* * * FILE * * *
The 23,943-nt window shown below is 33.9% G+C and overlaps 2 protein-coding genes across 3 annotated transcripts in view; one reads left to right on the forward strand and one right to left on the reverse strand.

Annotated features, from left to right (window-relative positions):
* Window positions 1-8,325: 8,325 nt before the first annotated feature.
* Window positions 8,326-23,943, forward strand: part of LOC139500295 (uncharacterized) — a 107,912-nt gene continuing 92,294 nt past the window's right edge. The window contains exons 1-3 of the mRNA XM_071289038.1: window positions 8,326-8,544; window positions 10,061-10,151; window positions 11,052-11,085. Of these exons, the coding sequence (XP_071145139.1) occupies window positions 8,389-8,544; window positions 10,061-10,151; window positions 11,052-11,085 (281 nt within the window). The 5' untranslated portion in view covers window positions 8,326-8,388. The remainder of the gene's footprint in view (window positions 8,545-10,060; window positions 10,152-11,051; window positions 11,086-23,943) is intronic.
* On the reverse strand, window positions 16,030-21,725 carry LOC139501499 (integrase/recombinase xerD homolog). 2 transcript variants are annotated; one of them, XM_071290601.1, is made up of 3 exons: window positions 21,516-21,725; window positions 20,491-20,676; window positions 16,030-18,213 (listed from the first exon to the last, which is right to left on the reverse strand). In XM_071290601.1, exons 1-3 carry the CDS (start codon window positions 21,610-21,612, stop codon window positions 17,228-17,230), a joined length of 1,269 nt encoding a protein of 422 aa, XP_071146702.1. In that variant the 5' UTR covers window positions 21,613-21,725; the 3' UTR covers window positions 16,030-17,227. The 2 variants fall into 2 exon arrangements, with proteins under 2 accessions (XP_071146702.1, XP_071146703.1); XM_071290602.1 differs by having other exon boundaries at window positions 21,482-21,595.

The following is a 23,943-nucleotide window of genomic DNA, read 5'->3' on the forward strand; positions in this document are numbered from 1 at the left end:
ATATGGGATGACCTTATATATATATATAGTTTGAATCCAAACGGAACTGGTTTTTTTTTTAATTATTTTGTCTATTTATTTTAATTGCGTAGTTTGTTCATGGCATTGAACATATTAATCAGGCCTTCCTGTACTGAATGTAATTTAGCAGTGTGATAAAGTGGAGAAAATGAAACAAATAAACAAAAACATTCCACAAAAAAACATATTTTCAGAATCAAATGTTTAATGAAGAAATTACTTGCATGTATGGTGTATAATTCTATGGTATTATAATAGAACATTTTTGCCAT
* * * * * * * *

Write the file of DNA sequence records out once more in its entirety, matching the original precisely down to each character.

The 23,943-nt window shown below is 33.9% G+C and overlaps 2 protein-coding genes across 3 annotated transcripts in view; one reads left to right on the forward strand and one right to left on the reverse strand.

Annotated features, from left to right (window-relative positions):
* Window positions 1-8,325: 8,325 nt before the first annotated feature.
* Window positions 8,326-23,943, forward strand: part of LOC139500295 (uncharacterized) — a 107,912-nt gene continuing 92,294 nt past the window's right edge. The window contains exons 1-3 of the mRNA XM_071289038.1: window positions 8,326-8,544; window positions 10,061-10,151; window positions 11,052-11,085. Of these exons, the coding sequence (XP_071145139.1) occupies window positions 8,389-8,544; window positions 10,061-10,151; window positions 11,052-11,085 (281 nt within the window). The 5' untranslated portion in view covers window positions 8,326-8,388. The remainder of the gene's footprint in view (window positions 8,545-10,060; window positions 10,152-11,051; window positions 11,086-23,943) is intronic.
* On the reverse strand, window positions 16,030-21,725 carry LOC139501499 (integrase/recombinase xerD homolog). 2 transcript variants are annotated; one of them, XM_071290601.1, is made up of 3 exons: window positions 21,516-21,725; window positions 20,491-20,676; window positions 16,030-18,213 (listed from the first exon to the last, which is right to left on the reverse strand). In XM_071290601.1, exons 1-3 carry the CDS (start codon window positions 21,610-21,612, stop codon window positions 17,228-17,230), a joined length of 1,269 nt encoding a protein of 422 aa, XP_071146702.1. In that variant the 5' UTR covers window positions 21,613-21,725; the 3' UTR covers window positions 16,030-17,227. The 2 variants fall into 2 exon arrangements, with proteins under 2 accessions (XP_071146702.1, XP_071146703.1); XM_071290602.1 differs by having other exon boundaries at window positions 21,482-21,595.

The following is a 23,943-nucleotide window of genomic DNA, read 5'->3' on the forward strand; positions in this document are numbered from 1 at the left end:
ATATGGGATGACCTTATATATATATATAGTTTGAATCCAAACGGAACTGGTTTTTTTTTTAATTATTTTGTCTATTTATTTTAATTGCGTAGTTTGTTCATGGCATTGAACATATTAATCAGGCCTTCCTGTACTGAATGTAATTTAGCAGTGTGATAAAGTGGAGAAAATGAAACAAATAAACAAAAACATTCCACAAAAAAACATATTTTCAGAATCAAATGTTTAATGAAGAAATTACTTGCATGTATGGTGTATAATTCTATGGTATTATAATAGAACATTTTTGCCAT